Product Development and Market Governance

Product Development and Market Governance

DOI: 10.4018/978-1-4666-0969-3.ch004


Product development and its management in the competitive marketplace have become one of the principal determinants of performance of firms. In product conceptualization, customer requirements play a crucial role. In the competitive and globalized business environment, one decisive factor for a company to out-perform its competitors is its ability to incorporate customer preferences in new product development projects. This chapter discusses the role of systems thinking in developing new products and establishing an effective performance measurement system in the firms. Various perspectives of product innovation, performance criteria, customer-centric product development, and managing products in the bottom line markets have also been discussed in the chapter. The factors influencing strategic positioning of products in competitive markets that are required in creating a market-focused approach are also deliberated in the chapter.
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The product is invariably complex and the planning process, its attention to detail notwithstanding, is unlikely to uncover all the relevant conflicts and problems in advance. To meet an objective such as `the door on the new luxury sedan should create a feeling of solidity and security when it closes' may be difficult, involving the application of technical expertise and a great deal of negotiation with engineers working on the body, electrical system, stamping, and assembly. Though planning establishes overall direction and architecture, product engineering must still confront numerous conflicts and trade-offs in local components and subsystems.

Clark, K.B. and Fujimoto, T.(1991)

The new product has to be developed by the companies with great care. It is necessary to understand the need of the consumers, competitive threats, availability of post-sales services, and cost of marketing of the product. However, in the contemporary era of competitions new product development is essential for the companies to make continuous efforts to develop new product, though there remains the risk. Companies often treat new-product development as a monolithic process; this process can be rationally separated into two segments including an early stage that focuses on evaluating prospects and eliminating flaws, and a late stage that maximizes the market potential of the product. The new product failure rates in the packed products are about 80 percent in USA according to some studies. Among the services marketing the failure of new services is as high as 75 percent in the States. These products largely include credit cards, insurance schemes, hire purchase schemes, investment plans and the like. These results largely depend on the methodology adopted in the survey. The major factors that obstruct the process of new product development are:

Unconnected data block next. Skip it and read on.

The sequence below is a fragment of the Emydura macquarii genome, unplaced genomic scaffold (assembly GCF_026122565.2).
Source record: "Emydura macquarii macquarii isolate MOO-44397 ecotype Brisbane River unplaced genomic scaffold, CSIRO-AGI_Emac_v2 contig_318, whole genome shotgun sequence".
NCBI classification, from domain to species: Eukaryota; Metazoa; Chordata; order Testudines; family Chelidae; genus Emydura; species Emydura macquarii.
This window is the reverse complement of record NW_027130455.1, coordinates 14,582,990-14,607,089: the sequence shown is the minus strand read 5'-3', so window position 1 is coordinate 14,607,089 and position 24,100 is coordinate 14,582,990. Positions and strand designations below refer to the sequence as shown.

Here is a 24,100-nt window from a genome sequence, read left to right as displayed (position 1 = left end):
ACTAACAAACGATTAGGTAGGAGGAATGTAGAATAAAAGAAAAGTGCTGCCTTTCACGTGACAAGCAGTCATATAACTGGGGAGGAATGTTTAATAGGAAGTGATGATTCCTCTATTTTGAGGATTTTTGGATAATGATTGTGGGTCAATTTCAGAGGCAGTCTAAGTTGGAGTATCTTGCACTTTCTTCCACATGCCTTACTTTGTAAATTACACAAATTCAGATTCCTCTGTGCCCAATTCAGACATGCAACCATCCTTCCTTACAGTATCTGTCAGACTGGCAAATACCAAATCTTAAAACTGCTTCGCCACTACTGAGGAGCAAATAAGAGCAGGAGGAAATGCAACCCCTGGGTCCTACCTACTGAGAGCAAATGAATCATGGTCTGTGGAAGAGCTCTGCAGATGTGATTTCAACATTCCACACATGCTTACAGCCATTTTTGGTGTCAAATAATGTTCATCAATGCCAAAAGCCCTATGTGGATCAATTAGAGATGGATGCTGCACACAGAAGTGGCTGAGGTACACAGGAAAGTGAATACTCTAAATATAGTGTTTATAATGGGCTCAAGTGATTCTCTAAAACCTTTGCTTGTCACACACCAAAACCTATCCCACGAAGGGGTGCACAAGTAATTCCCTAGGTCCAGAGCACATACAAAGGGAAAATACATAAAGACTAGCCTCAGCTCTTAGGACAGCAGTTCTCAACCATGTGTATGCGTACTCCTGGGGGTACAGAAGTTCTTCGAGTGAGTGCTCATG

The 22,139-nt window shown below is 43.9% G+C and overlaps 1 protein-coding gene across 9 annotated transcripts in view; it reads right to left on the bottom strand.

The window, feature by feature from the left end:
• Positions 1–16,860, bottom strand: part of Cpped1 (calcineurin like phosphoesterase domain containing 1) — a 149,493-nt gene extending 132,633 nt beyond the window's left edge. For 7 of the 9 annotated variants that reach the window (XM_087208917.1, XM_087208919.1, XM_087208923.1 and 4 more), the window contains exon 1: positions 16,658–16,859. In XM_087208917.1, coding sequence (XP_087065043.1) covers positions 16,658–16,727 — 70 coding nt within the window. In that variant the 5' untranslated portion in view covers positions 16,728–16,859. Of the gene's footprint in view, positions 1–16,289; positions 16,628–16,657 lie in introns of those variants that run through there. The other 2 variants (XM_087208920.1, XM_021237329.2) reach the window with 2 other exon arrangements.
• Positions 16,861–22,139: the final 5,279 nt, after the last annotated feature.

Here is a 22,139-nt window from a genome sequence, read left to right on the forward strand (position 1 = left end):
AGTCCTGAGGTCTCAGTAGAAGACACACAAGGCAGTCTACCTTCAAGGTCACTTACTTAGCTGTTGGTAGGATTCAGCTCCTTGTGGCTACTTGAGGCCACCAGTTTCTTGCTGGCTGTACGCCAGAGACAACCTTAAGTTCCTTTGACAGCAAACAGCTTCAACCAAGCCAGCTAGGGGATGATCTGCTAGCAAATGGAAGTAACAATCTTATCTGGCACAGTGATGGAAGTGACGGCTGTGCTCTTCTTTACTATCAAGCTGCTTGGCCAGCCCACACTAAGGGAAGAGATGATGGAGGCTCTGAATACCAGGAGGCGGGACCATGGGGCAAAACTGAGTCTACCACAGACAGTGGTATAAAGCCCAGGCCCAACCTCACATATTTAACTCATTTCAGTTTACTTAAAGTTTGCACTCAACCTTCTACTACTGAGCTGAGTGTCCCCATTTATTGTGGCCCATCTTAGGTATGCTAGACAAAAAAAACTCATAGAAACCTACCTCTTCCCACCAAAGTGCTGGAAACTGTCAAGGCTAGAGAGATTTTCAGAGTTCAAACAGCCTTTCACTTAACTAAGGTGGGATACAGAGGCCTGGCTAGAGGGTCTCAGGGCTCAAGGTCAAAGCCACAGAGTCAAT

• Limited creativity and paucity of new product ideas

  • Fragmented markets

  • Social and economic limitations

  • Government policies and restrictions

  • Cost-effectiveness of the process of new product development

  • Resource crisis at various levels in the process of product development to launching in the market

  • Product development and launching time, and

  • Short product life cycle

Many companies consider the process of new product development as colossal due to organizational and market led intricacies. However, the process of new product development can be made easier by rationally dividing it into two parts- an early stage, which focuses on evaluating prospects and eliminating bad bets, and a late stage that optimizes the market potential. Eli Lilly, a multinational pharmaceutical company, following this approach, designed and piloted Chorus, an autonomous unit dedicated solely to the early stage. Chorus has significantly improved efficiency of new product development and productivity at Lilly. Although the unit absorbs just one-tenth of Lilly's investment in early-stage development, it delivers a substantially greater fraction of the molecules slated for late second phase trials at almost twice the speed and less than a third of the cost of the standard process, sometimes shaving as much as two years off the usual development time (Bonabeau et al., 2008).

The companies should strengthen their marketing network simultaneously while launching the new products. It has been observed that the failure of new products is often due to the lack of organizational teamwork. Thus it is required to inculcate team behavior in developing the new products and popularizing them in the test market segments. The results of the test markets may be further carried out in the larger segments. The process of new product development is exhibited in Figure 1. It is essential that a company conducts brainstorming exercise for understanding the basic and secondary needs for the product, listing the product attributes, and identifying the forced relationship of other goods and services with the new product.

Figure 1.

New product development process


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